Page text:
Mumbai/New Delhi, As widely expected, the Reserve Bank of India (RBI) on Friday held the repo rate steady at 4 per cent and maintained an accommodative policy stance to support economic growth and recovery.
Repo rate or repurchase rate is the interest rate at which RBI lends to commercial banks. It is the key tool of the central bank to contain inflation or price rise by regulating the supply of money in the economy.
“Based on an assessment of the evolving macroeconomic and financial conditions and the outlook, the MPC (Monetary Policy Committee) voted unanimously to maintain status quo with regard to the policy repo rate and by a majority of 5 to 1 to retain the accommodative policy stance,” RBI Governor Shaktikanta Das said while announcing the bi-monthly monetary policy on Friday.
“Consequently, the policy repo rate remains unchanged at 4 percent and the stance remains accommodative as long as necessary to revive and sustain growth on a durable basis and continue to mitigate the impact of Covid-19 on the economy, while ensuring that inflation remains within the target going forward. The marginal standing facility (MSF) rate and the bank rate remain unchanged at 4.25 per cent,” he further said.
The reverse repo rate also remains unchanged at 3.35 per cent.
Commenting on the monetary policy, ICRA Chief Economist Aditi Nayar said, “We continue to expect the MPC to maintain the repo rate and accommodative stance unchanged until demand side factors become the clear driver of inflationary pressures and start to harden inflationary expectations, in order to continue to nurture the demand recovery. The Committee is likely to prefer to look through the surge in fuel costs, while continuing to nudge the Government to relook at fuel taxes.”
“The festive season trends and upcoming GDP growth print for Q2 FY2022 will guide whether the MPC sets the stage in the December 2021 policy for a change in the policy stance to neutral in the February 2022 policy review,” she added.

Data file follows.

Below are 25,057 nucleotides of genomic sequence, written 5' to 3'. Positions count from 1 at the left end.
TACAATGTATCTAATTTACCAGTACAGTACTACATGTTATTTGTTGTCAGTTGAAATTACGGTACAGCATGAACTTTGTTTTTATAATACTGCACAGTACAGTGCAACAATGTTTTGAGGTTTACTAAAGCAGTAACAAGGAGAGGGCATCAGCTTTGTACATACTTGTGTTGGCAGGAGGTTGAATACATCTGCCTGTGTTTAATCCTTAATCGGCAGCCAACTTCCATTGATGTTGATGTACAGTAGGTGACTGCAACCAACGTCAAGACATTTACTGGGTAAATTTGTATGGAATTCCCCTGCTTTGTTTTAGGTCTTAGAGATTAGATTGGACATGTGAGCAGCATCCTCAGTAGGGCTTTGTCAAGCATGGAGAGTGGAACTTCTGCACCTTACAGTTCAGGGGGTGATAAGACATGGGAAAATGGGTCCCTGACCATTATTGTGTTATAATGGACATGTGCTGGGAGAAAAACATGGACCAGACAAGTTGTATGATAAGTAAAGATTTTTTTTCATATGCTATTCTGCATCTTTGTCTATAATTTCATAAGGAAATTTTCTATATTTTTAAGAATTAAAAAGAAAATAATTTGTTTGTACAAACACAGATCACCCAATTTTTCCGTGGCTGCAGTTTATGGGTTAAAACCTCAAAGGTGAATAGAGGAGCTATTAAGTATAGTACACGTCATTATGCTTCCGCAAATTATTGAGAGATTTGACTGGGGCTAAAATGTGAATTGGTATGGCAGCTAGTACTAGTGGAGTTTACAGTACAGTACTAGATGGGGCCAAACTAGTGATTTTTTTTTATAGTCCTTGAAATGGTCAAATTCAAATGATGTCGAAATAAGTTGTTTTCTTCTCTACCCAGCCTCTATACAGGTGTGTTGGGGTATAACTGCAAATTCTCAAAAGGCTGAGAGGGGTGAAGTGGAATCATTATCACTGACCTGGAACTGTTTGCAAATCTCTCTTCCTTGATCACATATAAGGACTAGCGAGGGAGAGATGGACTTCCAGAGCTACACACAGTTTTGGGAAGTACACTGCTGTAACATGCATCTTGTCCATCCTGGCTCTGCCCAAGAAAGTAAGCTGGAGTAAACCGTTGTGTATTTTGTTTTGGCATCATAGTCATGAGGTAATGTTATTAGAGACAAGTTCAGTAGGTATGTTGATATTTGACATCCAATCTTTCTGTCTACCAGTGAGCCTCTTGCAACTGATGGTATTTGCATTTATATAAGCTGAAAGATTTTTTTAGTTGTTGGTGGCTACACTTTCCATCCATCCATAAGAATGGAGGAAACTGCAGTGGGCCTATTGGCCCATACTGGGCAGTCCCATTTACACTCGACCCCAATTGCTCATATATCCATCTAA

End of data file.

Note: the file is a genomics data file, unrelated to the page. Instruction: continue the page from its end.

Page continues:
The RBI Governor said that growth impulses seemed to be strengthening and the inflation trajectory was turning out to be more favourable than anticipated.
“In spite of global headwinds, we hope to emerge from the storm and sail towards normal times, steered by the underlying resilience of the macroeconomic fundamentals of the Indian economy,” he said.
Most high-frequency data such as monthly merchandise exports, air traffic and factory output show that the economy is well on track and picking up pace on the back of wider coverage of vaccines against Coronavirus.
The RBI has retained its earlier projection for real GDP growth at 9.5 per cent in current fiscal consisting of 7.9 per cent in Q2; 6.8 per cent in Q3; and 6.1 per cent in Q4 of 2021-22. Real GDP growth for the first quarter of FY23 is projected at 17.2 per cent.
The RBI Governor said that consumer price inflation (CPI) headline momentum is moderating which, combined with favourable base effects in the coming months, could bring about a substantial softening in inflation in the near-term.
“Taking into consideration all these factors, CPI inflation is projected at 5.3 per cent for 2021-22: 5.1 per cent in Q2, 4.5 per cent in Q3; 5.8 per cent in Q4 of 2021-22, with risks broadly balanced,” he said.